Denis Diderot (1713-1784) had a valued friend in Catherine the Great. But when she initially invited him and one of his Encyclopedie editors to Russia, the editor declined, and teasingly told Diderot that he was "prone to hemmorrhoids and they are far too dangerous in that country." Her husband, Emperor Peter III, had died (1762) - it was announced - from complications related to piles, yet everybody knew he had been murdered by the brother of one of Catherine's lovers. Catherine, a cultured and Denis Diderot (1713-1784) had a valued friend in Catherine the Great. But when she initially invited him and one of his Encyclopedie editors to Russia, the editor declined, and teasingly told Diderot that he was "prone to hemmorrhoids and they are far too dangerous in that country." Her husband, Emperor Peter III, had died (1762) - it was announced - from complications related to piles, yet everybody knew he had been murdered by the brother of one of Catherine's lovers. Catherine, a cultured and enlightened despot, made a dramatic gesture : she offered to buy Diderot's personal 3,000 book library for a wad of money, and make him her book and art curator for additional sums. A stupified Diderot wrote her "...paralysis grips my soul...I melt like a child." Eventually he spent 5 months with her in Russia. You must applaud this dame. Now I must read a Catherine biography. My knowledge extends only to show biz Catherines. Marlene and Tallulah played her in the movies, and I've long heard about Mae West who, in 1944, starred in her own play, "Catherine Was Great," a Bwy hit sniffed at by critics, but not audiences. Carl Van Vechten saw it twice and said Mae was a far better empress than Katharine Cornell might be in a bedroom farce "that would be lewd if it wasnt so fantastic." (Next Catherine, on TV, the tiresome Helen Mirren). Still, I know Mae West didnt deal with Diderot, Voltaire or Montesquieu -- or the Cult of Reason, ie, freeing us from religion and political oppression. Her wacko play numbers studly military brass, princes and ambassadors who were all breathless admiration as she hip-tossed her way down a flight of stairs in a succession of preposterous gowns and head-dresses. And then to bed - with them. A man of considerable wit and charm, Diderot met w Catherine three or four afternoons a week, for several hours, (1773-74), for intense conversation while she did needlework. He wrote his wife that Catherine was "astonishing" and the empress wrote Voltaire that he was the most "extraordinary man" she'd ever met. Once he was back in Paris and had simmered down, Diderot praised her for being "a magnificent person but equally a despot masquerading as an enlightened monarch." The Encyclopedie - 17 volumes, 7,000 entries from 150 writers, which took Diderot 25 years to complete - advanced the dangerous cause of rationalism; it was resisted by the Church and the Crown. Diderot's mantra : "Skepticism is the first step toward truth." The true location of the soul, he insisted, is in the imagination. Among other issues, Diderot forcefully attacked the ongoing African slave trade (French traders were delivering 30,000 enslaved Africans to the Caribbean on a yearly basis). At first he and Rousseau were great pals, but they had a nasty falling out. Rousseau, vain and calculating, didnt understand Diderot's sense of humor (ah...!) and then, because he could not get along w people, Rousseau violated a sacred rule in society: do not tumble a lady while her beau is at war. Diderot urged him to resolve the situation, which created the impasse. Diderot himself took a lover 3 years after his marriage upon realizing that he and his wife had nothing in common and later, 1755, he began a long relationship w unmarried Sophie Volland, 38, who became the most important person in his life. He found her as brainy as his colleagues working on the Encyclopedie, with "the quick wit of a demon." Most of their letters have been lost or destroyed. We do know that he was excited by a possibly sexual relationship she had with a sister. He liked to imagine--. But Diderot also felt same-sex attraction was natural. "Nothing that exists can be against nature or outside nature." (His free thinking here foreshadows shifts in understanding human sexuality that did not come into play until the 20th century, the author notes.) In fact, Diderot expressed his own admiration (or more) for friend and literary critic Melchoir Grimm who "combined the grace and elegance of one sex with the force of the other...a blend of the Medici Venus and the Gladiator." After Grimm returned to Paris from a trip, he wrote Sophie that at dinner "I was holding his hand" and too overcome by Grimm's presence to eat, drink or talk. (This sounds sexually fluid and "too darn hot" to me). Author Curran has assembled facts upon facts, he is most scholarly. The first half of his consideration is a summing up and it's followed by studying Diderot thematically, eg, On Virtue and Vice, On Love, The Sexologist. This structure, while tidy, fails to give one the sense of a life lived. I've read the book twice, trying to absorb the life lived. The author cannot shape an anecdote or burnish an emotional high - or low. His work is always flat, bland, colorless. The Diderot story is enthralling, but I call this "baggy-pants" writing. His prologue has clarity: "Diderot was the most creative and noteworthy thinker of his era."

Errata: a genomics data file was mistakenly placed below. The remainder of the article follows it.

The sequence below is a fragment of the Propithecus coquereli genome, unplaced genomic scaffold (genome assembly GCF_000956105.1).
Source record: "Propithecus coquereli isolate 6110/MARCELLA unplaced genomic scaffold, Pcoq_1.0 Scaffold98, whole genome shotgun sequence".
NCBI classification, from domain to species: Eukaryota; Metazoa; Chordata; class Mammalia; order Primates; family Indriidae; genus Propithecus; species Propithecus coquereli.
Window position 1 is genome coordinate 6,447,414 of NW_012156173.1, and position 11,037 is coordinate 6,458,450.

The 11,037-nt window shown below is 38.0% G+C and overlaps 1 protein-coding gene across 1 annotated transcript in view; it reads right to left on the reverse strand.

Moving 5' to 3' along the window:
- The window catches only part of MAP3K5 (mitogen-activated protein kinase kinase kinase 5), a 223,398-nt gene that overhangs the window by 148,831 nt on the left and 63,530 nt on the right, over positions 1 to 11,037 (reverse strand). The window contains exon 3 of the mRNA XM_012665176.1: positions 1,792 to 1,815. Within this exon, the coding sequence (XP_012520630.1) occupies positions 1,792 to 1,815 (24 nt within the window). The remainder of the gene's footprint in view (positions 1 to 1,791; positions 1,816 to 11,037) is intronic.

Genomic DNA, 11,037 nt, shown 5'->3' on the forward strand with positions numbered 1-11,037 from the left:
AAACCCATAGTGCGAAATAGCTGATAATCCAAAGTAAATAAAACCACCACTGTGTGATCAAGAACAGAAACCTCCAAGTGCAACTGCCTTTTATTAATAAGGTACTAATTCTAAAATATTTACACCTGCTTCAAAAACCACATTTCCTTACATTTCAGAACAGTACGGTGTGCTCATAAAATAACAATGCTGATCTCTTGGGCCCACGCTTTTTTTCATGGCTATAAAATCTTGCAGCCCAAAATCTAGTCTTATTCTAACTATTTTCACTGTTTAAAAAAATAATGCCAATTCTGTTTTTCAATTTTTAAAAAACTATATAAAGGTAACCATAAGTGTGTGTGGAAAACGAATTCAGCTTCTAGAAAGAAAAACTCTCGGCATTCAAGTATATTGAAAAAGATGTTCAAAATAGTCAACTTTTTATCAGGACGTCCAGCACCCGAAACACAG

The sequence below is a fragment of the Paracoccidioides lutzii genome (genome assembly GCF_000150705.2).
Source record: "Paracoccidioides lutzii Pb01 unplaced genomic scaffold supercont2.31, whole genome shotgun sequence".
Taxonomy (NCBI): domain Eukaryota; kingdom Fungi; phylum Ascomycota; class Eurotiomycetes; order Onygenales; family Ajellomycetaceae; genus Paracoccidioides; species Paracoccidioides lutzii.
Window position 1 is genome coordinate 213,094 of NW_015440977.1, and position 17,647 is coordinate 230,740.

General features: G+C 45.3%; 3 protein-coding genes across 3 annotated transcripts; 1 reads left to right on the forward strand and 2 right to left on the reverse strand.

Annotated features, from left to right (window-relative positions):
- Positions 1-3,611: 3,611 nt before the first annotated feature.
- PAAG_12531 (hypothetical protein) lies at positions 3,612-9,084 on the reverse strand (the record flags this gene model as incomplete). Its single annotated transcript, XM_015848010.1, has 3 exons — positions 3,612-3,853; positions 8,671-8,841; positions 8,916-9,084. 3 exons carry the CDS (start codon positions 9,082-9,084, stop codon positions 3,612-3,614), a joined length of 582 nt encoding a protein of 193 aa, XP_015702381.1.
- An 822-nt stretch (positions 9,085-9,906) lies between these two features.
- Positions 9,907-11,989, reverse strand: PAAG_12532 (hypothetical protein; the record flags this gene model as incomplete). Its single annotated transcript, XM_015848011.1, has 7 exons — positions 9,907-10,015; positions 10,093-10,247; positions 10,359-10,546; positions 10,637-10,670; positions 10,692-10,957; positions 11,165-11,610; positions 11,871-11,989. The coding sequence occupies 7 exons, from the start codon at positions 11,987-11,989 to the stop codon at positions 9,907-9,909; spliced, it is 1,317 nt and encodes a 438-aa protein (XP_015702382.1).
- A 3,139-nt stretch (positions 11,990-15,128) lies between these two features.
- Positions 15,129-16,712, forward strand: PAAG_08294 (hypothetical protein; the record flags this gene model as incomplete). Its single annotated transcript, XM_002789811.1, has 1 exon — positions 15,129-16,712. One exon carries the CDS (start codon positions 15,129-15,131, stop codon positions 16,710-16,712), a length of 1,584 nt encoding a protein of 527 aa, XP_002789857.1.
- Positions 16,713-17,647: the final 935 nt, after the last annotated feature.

5. 4 out of 5